We no longer understand the Eucharist as a prophylactic sacrifice. Because we now understand that the social order is a product of human making we do not approach the spirit world for its maintenance. The same is true of our understanding of agriculture, and natural processes. These matters are in our hands and are our responsibility. 

Especially since Vatican II sanctioned liturgical participation and lay responsibility we have come to understand the Eucharist not as prophylactic sacrifice but as sacrifice of abandonment. In this kind of sacrifice the members of the community sacrifice themselves in an act of self-abandonment to the whole. It corresponds to Jesus's actions at the Last Supper when he washed the feet of the disciples, when he told them they were his friends, not servants. 

The objective of the sacrifice of abandonment is the intensification of community by the mutual self-giving of all. In this way, all are priests, all share the priesthood of Christ in the act of self-immolation. The result is the neutralization of hostilities, the erasure of boundaries and obstacles to love and relationship. "There is no longer Jew or Greek, there is no longer slave or free, there is no longer male and female; for all of you are one in Christ Jesus" (Galatians 3:28). 

The exclusion of women from presiding at such a sacrifice of abandonment not only makes no sense; now that the issue has been joined their exclusion is a dramatic countersign of Eucharistic unity. The exclusive male president is an icon of disunity and rejection. Instead of witnessing to unity, intimacy and concord, the ritual bespeaks exclusivity. The same is obviously true of the exclusion of married persons.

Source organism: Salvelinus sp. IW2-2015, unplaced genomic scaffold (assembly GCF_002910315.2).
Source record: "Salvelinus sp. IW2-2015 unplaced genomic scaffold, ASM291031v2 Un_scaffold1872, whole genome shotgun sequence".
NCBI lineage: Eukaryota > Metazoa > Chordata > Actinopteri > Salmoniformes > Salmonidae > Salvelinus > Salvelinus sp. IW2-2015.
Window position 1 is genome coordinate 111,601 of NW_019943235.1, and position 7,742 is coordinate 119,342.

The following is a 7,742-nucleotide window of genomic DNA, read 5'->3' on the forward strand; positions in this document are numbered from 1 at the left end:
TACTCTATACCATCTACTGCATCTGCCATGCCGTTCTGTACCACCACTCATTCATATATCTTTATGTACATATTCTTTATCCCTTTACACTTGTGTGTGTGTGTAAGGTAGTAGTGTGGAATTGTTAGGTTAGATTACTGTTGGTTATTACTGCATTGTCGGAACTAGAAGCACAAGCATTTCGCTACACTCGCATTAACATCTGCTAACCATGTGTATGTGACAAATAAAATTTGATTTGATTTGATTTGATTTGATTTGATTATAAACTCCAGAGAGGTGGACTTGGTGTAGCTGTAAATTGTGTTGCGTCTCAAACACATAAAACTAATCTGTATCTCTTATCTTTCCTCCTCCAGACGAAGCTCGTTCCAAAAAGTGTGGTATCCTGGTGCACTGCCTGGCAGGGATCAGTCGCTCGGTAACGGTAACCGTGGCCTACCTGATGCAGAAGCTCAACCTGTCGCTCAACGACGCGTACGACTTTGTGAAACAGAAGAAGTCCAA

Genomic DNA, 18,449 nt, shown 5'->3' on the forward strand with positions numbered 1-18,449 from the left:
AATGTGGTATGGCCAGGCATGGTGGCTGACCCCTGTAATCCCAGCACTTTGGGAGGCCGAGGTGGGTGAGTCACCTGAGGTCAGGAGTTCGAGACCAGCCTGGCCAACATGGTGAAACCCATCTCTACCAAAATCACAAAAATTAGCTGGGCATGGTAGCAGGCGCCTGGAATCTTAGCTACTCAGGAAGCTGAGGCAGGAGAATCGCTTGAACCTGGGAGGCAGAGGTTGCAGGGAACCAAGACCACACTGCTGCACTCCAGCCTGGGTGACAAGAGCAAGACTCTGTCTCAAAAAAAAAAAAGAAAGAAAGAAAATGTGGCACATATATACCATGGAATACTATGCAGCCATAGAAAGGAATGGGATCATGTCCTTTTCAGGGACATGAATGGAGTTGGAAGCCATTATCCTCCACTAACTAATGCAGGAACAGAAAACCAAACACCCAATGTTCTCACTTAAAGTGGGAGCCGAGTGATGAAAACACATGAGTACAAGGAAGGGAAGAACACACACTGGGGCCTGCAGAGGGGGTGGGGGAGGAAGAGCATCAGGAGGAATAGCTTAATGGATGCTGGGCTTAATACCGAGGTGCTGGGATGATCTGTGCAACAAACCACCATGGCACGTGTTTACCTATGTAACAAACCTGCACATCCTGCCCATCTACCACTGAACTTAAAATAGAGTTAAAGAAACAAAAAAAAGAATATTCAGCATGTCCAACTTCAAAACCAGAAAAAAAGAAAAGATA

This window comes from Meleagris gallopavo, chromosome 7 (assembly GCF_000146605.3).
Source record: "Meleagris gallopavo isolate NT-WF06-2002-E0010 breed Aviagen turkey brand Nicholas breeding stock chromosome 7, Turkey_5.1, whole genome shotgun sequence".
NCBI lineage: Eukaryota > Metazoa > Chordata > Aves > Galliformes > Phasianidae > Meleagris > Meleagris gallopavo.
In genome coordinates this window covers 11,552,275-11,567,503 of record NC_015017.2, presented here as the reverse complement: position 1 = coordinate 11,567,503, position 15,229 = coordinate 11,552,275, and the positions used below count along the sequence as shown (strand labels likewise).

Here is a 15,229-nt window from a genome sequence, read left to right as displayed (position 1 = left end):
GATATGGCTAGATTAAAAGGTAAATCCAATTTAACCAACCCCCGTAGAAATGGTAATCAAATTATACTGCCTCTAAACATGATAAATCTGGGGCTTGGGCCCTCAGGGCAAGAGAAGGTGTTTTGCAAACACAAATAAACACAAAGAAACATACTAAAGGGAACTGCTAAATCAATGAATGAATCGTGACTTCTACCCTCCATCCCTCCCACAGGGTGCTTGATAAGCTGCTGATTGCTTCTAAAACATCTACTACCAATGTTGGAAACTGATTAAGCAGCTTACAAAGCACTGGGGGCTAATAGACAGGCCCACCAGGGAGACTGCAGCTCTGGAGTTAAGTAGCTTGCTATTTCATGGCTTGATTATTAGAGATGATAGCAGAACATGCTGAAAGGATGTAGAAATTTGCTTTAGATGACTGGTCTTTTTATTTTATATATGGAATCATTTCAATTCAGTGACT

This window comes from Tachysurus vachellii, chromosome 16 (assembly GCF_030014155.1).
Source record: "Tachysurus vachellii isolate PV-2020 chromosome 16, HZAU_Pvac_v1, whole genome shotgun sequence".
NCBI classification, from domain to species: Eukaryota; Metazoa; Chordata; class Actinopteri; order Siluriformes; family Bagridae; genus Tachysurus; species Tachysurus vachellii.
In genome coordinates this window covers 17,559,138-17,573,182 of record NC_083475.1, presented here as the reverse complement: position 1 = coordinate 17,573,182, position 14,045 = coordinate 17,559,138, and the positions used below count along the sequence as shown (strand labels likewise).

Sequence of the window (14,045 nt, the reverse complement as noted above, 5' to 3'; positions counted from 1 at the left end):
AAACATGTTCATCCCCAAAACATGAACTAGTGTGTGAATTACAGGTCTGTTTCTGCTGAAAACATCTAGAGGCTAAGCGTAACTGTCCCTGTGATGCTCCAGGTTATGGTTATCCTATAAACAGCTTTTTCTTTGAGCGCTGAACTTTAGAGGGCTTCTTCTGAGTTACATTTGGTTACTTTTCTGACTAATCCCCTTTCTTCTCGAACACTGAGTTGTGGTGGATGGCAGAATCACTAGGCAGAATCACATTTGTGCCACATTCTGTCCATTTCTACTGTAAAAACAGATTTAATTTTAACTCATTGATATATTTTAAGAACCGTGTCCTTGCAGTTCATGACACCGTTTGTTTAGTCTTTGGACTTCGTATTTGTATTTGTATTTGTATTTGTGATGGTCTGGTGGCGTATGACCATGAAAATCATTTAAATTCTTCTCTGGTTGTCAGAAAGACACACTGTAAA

It is readily understandable why Christians of previous centuries found no problem with a male-only priesthood. The social order and the order of nature were dependent upon forces beyond human control. But today we no longer offer sacrifice to rid the world of the Black Death. Vatican II has taken the church from a classicist view of realityþone in which society and human nature are fixed and unchangingþto a historicist view which sees our human world as the product of human response and human creativity. The Eucharist, as sacrifice of abandonment, meshes perfectly with this newly emerging understanding. 

In short, if we are to be truly faithful to the beautiful and powerful heritage of Christ's Eucharist, we may not allow its continued distortion by symbols of exclusivity and restriction. 


Dr. Biechler, an emeritus professor of religion, is a member of ARCC's board of directors. He also holds a licentiate in canon law and is a longtime member of the Canon Law Society of America. 

E-mail Comments to Dr. Biechler

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Ingrid H. Shafer, Ph.D.
e-mail address: ihs@ionet.net
Posted 18 July 1999
Last updated 18 July 1999
Copyright © 1999 Ingrid H. Shafer